Gareth's Tips, Tools, and Shop Tales - Issue #12
Using the Back of a Razor Knife
Andy Birkey, who does a lot of Gothic and church restoration and repair, shared this great tip on his Instagram Stories. He uses the back edge of an X-acto knife or scalpel to burnish the edges of masking tape when painting. Sealing the tape prevents paint from seeping underneath and ruining a painter's edge.
Fixing Your Rotary Tool
Sadly, many rotary tool (aka Dremel) owners don’t seen to know that when a tool becomes sluggish or stops working, it is likely only worn-out motor brushes. These are easily and cheaply replaced via two screws usually found on the sides of the tool. The carbon brushes can be bought for under US$10 and they literally take seconds to replace. [This tip is taken from my piece, "Taking Your Rotary Tool to the Next Level," found in the latest issue of HackSpace magazine (free PDF).]
No-Roll Shop Pencils
Via Family Handyman comes this "Now, why didn't I think of that?" There are a number of marking tool designs and tool modifications to address the problem of pencils, pens, markers, and scribing tools rolling off of workbenches. And then there's a little flag of masking tape.
Birkey's Instagram Story (see above) reminded me that I needed to buy a box of disposable scalpels. I bought these small-bladed disposables (a very narrow, pointy #11) for under $10. They are especially perfect for the type of miniature modeling that I do and they are sharp as sin; sharper than a regular X-Acto.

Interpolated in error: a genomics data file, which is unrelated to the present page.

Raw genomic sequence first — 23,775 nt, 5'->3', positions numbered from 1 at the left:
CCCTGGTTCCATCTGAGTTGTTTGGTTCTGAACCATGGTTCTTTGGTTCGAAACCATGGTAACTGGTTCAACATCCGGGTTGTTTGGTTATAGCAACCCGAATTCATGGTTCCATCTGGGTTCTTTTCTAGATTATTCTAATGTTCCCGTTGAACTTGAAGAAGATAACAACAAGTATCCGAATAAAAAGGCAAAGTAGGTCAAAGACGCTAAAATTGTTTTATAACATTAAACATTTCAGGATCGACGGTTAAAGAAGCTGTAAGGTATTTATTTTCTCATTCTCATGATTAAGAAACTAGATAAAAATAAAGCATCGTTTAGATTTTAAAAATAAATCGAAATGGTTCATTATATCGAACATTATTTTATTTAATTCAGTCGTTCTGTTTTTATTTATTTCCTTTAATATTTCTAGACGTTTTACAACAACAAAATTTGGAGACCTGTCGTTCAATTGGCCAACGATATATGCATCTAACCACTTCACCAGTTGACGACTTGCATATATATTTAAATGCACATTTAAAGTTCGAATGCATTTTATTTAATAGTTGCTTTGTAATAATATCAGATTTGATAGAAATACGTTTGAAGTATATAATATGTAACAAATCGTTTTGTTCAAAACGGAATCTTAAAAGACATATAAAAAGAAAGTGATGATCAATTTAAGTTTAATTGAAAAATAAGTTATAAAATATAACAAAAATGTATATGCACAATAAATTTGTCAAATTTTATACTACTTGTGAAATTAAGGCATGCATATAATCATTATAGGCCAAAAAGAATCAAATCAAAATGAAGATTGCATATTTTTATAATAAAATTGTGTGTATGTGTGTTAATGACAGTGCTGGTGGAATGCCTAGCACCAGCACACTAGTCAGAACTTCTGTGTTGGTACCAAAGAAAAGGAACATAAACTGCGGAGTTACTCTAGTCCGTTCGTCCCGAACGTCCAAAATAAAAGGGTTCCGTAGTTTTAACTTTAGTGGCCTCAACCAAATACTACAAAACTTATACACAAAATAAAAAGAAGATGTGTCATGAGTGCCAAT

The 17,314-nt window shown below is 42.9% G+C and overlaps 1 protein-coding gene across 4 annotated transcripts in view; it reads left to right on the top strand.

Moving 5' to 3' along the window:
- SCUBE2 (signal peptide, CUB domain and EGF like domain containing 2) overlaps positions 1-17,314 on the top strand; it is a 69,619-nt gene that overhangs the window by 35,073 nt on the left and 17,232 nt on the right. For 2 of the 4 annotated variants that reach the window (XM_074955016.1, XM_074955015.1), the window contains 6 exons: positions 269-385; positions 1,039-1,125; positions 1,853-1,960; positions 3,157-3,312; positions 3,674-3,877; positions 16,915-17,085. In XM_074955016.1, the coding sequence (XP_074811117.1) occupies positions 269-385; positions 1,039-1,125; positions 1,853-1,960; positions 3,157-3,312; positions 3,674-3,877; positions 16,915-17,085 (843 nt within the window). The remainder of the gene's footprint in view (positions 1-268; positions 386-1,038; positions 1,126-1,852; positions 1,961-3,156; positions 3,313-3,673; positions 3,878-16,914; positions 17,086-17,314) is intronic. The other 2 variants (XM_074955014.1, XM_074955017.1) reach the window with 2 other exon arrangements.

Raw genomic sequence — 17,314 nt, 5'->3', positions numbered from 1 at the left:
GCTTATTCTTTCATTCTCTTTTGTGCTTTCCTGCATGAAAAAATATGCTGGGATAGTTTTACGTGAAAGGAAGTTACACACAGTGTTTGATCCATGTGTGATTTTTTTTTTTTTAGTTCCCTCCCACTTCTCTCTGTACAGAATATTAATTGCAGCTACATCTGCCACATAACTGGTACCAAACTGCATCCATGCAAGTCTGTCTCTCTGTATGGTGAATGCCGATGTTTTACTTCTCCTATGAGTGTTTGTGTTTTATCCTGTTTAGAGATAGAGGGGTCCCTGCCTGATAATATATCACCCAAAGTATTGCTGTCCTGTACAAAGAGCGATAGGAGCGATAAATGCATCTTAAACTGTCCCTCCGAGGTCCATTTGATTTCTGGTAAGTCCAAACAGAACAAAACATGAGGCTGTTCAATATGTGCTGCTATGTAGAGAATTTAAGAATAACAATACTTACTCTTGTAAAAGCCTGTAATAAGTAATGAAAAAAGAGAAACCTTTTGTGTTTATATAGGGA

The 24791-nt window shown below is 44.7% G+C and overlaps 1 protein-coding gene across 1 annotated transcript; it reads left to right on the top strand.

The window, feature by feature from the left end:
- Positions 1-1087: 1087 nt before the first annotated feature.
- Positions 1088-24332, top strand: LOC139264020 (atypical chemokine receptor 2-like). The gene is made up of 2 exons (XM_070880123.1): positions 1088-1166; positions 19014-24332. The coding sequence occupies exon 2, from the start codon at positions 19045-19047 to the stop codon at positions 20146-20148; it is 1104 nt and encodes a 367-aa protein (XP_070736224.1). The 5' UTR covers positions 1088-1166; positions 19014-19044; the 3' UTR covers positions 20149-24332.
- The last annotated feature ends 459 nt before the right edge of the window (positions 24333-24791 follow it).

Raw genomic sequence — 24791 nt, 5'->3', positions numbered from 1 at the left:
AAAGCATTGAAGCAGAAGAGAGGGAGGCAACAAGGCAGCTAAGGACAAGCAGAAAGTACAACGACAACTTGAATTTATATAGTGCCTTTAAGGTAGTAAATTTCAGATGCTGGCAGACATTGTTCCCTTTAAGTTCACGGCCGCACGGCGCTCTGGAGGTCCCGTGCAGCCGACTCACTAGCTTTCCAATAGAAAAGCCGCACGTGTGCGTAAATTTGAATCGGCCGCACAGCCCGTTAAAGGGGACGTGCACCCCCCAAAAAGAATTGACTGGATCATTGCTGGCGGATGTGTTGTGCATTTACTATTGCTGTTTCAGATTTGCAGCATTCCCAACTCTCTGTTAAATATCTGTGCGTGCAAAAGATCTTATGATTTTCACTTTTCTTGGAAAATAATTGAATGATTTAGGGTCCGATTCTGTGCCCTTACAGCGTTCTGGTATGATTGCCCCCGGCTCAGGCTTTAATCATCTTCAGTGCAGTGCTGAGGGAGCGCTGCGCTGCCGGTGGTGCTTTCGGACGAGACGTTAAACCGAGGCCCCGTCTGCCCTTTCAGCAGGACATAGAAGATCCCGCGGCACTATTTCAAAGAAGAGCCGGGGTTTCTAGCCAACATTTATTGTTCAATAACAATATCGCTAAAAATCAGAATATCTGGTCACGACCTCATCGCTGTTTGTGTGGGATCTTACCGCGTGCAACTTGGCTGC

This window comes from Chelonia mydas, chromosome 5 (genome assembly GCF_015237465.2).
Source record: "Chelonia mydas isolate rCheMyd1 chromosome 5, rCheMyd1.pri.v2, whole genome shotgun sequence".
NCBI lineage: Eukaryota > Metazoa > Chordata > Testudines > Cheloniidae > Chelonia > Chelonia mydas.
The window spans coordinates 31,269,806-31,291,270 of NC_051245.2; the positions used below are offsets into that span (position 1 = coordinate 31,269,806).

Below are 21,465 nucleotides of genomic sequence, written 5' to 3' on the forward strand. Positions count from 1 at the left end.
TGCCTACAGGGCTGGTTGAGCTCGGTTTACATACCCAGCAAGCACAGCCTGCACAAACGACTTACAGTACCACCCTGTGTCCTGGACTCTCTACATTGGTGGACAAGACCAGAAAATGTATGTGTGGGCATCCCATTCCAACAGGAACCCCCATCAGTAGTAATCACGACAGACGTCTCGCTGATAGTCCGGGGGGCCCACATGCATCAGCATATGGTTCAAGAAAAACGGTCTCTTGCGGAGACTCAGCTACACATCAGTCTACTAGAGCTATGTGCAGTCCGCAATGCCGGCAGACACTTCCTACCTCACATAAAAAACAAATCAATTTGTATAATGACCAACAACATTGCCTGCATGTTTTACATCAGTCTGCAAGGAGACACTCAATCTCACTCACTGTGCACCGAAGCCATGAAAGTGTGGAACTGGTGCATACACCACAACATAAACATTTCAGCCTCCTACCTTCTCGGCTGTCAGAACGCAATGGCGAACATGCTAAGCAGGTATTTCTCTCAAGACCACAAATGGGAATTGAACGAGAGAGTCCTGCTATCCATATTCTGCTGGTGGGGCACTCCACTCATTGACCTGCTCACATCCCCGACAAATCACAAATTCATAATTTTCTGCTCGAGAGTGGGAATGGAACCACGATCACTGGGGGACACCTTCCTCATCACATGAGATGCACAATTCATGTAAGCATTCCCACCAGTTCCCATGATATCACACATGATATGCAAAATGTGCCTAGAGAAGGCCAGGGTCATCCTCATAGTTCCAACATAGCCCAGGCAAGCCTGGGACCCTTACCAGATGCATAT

Amazing String Tricks
I can think of few channels more essential to general makers than the Essential Craftsman. In this incredibly useful video, Scott details how to use construction string. Besides his extremely clear and useful lessons in string-fu, we also learn such wonderful knot-tying terms as "rendering down," "the bitter end," and "the bite." Scott also shares such pearls of wisdom as: "Details layer. The more accurate you can get in your details, even with something as mundane as how you tie your knot -- it all accumulates to acceptable accuracy." This is a maker's truth.
Other Approaches to "Retrobrite"
I wrote about using Retrobrite in my "50 Top Maker Tips" piece in HackSpace 20. In this video, The 8-Bit Guy runs through a number of different formulations (beyond the common hydrogen peroxide, laundry booster, and UV light). The surprises here are ozone and UV light and Hydrogen Peroxide and heat. For retrobriting large objects, pumping in ozone and sunlight seems like a smart approach.
Shop Tales: What Knives Want
A friend of mine who collects knives and edged weapons once told me: "A good knife, it wants to cut you." When he said it, I thought it was kind of a funny, inscrutable statement. I was working for National Geographic Adventure at the time, editing a column on adventuring gear. For that column, I'd requested a hand-made titanium flick knife, called a Sebenza, for review from celebrated South African knife-maker Chris Reeve. This gorgeous knife arrived, I took it out of its box, and within seconds, I was generously bleeding. I gashed my thumb trying to one-handedly flick the stiff blade open and closed. Remembering the animistic wisdom my friend had recently shared, I had to laugh. A good knife, it wants to cut you.